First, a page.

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What is the best way to access child class properties in the base class. It seems that if I am using inheritance I need to solely depend on methods instead of properties [because separate set of properties exists for separate classes]. Is there any recommended,safe way of accessing child class properties from base class. or is this any preferred way of refactoring the code, so that I can access child class members via a base class. i know the use of virtual functions but I don't know how to use it to set values for the child class members variables.

class Abc
  public int Abc_1 {get;set;}
  private int _abc;

  virtual int DoCalculationonAbc(int a)
    return abc_1 * a;

  virtual void SetValueToPrivate(int a)
    _abc = a;

class Def:Abc
  private int _def;
  private int _def2;
  public int Def_2{get;set;} // what is the preferred way to set values this property

  override public void SetValueToPrivate(int a)
     _def = a;
     //_def2 = ??

  Abc ab = new Def();
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It would really help if you'd give a concrete example. –  Jon Skeet Dec 8 '12 at 10:11
The reason you have to depend on methods is because your base class never knows what properties a child class has. And your base class does not know where it has been inherited. If the property is already declared in the base class, you cannot still access the child class copy because you do not know if your child class has overridden it or not. –  ryadavilli Dec 8 '12 at 10:23
@JonSkeet added code. thanks. –  logeeks Dec 8 '12 at 10:43
In your example, it depends on what you want to do with _def2, since this is newly declared in the Def class. Your property accessor Def_2 is the preferred way of setting the values to _def2; –  ryadavilli Dec 8 '12 at 10:46
@ryadavilli but Def_2 is not accessible using an Abc instance. –  logeeks Dec 8 '12 at 10:48

2 Answers 2

When you want to do something like this, you should know ahead of time which properties you want available to your super class. You would declare them as protected in your base class so that your subclasses can set them according to their own rules.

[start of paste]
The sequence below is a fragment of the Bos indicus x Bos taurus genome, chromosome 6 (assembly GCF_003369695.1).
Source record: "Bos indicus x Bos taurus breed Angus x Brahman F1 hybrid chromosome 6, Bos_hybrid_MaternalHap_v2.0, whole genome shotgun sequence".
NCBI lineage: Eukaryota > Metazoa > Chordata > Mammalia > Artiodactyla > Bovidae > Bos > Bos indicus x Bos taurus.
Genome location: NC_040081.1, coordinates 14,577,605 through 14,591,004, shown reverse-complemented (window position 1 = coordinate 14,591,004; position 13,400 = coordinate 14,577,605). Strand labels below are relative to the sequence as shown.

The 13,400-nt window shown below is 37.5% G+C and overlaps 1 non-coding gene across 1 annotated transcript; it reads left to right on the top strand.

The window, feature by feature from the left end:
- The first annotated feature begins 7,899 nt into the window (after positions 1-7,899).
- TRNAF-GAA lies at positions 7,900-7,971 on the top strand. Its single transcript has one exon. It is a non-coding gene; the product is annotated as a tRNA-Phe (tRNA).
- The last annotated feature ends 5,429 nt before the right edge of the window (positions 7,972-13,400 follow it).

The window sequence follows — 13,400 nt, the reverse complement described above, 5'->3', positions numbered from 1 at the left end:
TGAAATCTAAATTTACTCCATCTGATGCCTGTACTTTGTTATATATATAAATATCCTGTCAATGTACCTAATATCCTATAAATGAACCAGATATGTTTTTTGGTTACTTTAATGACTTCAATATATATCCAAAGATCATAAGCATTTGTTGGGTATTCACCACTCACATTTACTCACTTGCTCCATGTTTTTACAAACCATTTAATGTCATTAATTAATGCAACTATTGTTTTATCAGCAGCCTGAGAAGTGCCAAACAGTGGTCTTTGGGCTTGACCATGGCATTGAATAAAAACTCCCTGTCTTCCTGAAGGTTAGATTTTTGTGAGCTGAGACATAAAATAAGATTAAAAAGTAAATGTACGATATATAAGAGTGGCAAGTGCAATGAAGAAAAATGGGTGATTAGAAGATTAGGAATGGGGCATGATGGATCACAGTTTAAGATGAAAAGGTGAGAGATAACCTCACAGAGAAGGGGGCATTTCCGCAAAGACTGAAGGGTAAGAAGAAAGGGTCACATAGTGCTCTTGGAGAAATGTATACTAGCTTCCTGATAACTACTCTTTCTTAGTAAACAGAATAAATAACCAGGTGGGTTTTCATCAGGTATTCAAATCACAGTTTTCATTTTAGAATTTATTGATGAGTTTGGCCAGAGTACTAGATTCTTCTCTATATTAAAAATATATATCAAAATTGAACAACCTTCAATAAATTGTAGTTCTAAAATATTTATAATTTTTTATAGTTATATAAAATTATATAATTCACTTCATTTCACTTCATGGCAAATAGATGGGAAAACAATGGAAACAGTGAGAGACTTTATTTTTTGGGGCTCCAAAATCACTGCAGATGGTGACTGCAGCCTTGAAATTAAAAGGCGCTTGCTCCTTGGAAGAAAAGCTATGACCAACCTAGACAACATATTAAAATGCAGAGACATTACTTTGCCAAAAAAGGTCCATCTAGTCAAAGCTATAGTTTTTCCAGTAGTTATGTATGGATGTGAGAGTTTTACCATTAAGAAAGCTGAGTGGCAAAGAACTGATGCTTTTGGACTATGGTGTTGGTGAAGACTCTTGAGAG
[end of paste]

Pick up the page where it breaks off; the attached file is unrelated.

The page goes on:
You cannot, as previously said, access a child's newly-declared property (like _def2 and _def in class Def) from the base class.

If you instantiate a child type and assign it to a super type, like Abc ab = new Def(), you are deciding to treat ab as an Abc, meaning, you are letting go of Def's specific members and functions when you do stuff to ab. It is true that ab is truly a Def, BUT you must manipulate it as an Abc.

Similarly, if you pass a Def in a function someFunction(Abc ab), that function better treat ab as an Abc. someFunction(Abc ab) is created to process whatever child types of Abc could be, but only by their common properties and methods as defined in Abc.

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Members of a child class can not be accessed from a base class since it does not know which class has inherited it. The only way to reach to child class members would be achieved by polymorphism and by downcasting.

    class Base{
        public Base();
        int a;

    class Derived : Base{
        public Derived();
        public int b;
    Base testBase = new Test;
    Base testDerived = new Derived;
    testBase.a = (Derived)testDerived.b; // Downcasting here.
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